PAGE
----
As my wife and I nervously drove down to a non-descript office building in downtown Phoenix, all I could do was look at my wife and hope to God she remembered more than I could recall about our training, because I was blanking. All I could remember from training was what we could be in for as we were introduced to the kids who would be our responsibility for the near future.
“Think about being a child,” the one social worker explained at our dining room table in the middle of winter at our home in Phoenix. “Someone knocks on your door. It’s a stranger whom you’ve never met. They could be of a different race, a different ethnicity than your family — not familiar at all. You are told you must leave the only family you’ve ever know, bonded with (whether there was trauma bonding or not) bring some things (if the child is lucky) like a stuffed animal or a blanket and, in most cases, just the clothes on your back. That’s what the child will experience when being removed from their home by the state for their protection.” I remember the social worker then describing how children taken from their homes by the State have separation issue, abandonment issues, anxiety, and in some cases, becoming angry and violent.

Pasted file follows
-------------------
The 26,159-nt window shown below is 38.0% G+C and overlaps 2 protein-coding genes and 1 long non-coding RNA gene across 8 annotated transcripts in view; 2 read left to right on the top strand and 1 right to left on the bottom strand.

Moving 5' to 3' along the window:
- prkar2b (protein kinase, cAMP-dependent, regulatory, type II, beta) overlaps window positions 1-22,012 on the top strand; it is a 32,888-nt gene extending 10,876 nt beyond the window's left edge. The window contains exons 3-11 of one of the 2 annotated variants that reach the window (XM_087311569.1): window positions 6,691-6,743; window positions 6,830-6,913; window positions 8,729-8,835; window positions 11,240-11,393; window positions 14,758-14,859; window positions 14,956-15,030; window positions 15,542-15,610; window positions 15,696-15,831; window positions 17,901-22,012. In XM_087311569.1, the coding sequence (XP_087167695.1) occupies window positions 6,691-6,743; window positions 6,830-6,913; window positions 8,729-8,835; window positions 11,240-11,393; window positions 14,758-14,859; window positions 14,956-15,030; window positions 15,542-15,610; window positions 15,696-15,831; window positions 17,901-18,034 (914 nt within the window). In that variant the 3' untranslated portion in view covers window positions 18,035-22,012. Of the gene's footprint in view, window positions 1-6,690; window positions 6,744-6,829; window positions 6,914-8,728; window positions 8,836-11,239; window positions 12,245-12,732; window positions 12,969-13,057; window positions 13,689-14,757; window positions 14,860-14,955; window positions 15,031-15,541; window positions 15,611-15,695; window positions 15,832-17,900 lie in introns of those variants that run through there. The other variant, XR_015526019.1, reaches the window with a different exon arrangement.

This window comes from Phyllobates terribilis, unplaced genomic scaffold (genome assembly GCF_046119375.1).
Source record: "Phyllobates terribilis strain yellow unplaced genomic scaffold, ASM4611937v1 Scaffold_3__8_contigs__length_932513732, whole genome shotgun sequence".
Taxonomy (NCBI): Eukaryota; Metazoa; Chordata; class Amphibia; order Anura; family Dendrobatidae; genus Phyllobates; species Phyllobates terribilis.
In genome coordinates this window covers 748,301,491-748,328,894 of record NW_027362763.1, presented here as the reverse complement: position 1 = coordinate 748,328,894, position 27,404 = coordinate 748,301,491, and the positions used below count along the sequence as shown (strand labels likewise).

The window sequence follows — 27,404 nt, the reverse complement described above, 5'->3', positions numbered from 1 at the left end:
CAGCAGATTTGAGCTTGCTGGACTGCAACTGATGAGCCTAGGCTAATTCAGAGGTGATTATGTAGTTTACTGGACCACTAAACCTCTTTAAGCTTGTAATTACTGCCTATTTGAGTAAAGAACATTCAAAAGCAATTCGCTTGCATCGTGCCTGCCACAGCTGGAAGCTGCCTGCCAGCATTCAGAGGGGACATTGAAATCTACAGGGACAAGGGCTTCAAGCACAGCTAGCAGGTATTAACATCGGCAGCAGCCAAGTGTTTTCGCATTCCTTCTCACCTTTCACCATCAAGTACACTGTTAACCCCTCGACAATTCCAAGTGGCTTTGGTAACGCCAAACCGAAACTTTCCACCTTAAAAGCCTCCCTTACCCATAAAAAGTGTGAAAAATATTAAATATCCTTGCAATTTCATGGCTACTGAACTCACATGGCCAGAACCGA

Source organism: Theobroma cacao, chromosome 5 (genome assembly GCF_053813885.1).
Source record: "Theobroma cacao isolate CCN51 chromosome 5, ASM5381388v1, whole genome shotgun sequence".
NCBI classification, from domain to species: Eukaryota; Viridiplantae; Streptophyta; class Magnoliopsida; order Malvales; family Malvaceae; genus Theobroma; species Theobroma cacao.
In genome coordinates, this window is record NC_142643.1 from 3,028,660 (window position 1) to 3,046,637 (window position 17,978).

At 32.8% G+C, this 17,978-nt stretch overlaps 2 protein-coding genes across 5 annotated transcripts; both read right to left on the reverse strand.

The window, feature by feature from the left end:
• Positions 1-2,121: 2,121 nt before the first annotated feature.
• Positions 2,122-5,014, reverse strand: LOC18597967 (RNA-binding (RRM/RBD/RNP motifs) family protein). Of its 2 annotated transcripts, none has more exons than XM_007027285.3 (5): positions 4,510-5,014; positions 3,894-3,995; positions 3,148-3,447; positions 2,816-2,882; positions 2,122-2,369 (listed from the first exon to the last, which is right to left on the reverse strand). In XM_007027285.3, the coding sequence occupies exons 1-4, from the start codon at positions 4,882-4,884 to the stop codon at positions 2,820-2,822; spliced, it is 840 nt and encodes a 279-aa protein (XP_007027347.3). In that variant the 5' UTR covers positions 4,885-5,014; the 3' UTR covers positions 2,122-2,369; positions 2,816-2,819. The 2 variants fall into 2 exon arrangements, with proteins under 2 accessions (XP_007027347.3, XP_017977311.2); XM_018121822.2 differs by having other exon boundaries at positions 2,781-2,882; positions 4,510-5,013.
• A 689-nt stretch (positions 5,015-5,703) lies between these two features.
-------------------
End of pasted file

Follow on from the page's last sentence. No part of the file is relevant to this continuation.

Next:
That’s when foster parent training became real for me. It triggered all these feelings of when I was a child and gave me flashbacks. Not that I was ever in foster care, not that I was ever taken from my parents, but the feeling of abandonment and sadness was a profound reaction I had as an adult.
So when we parked our car in the parking lot and was buzzed into the building, all I kept thinking was what kind of emotional reaction would those kids be having and could I handle it? Like a foster parent once told me during our training, “It can kick up a lot of your own shit when you pick up those kids.” Gosh, was he not kidding.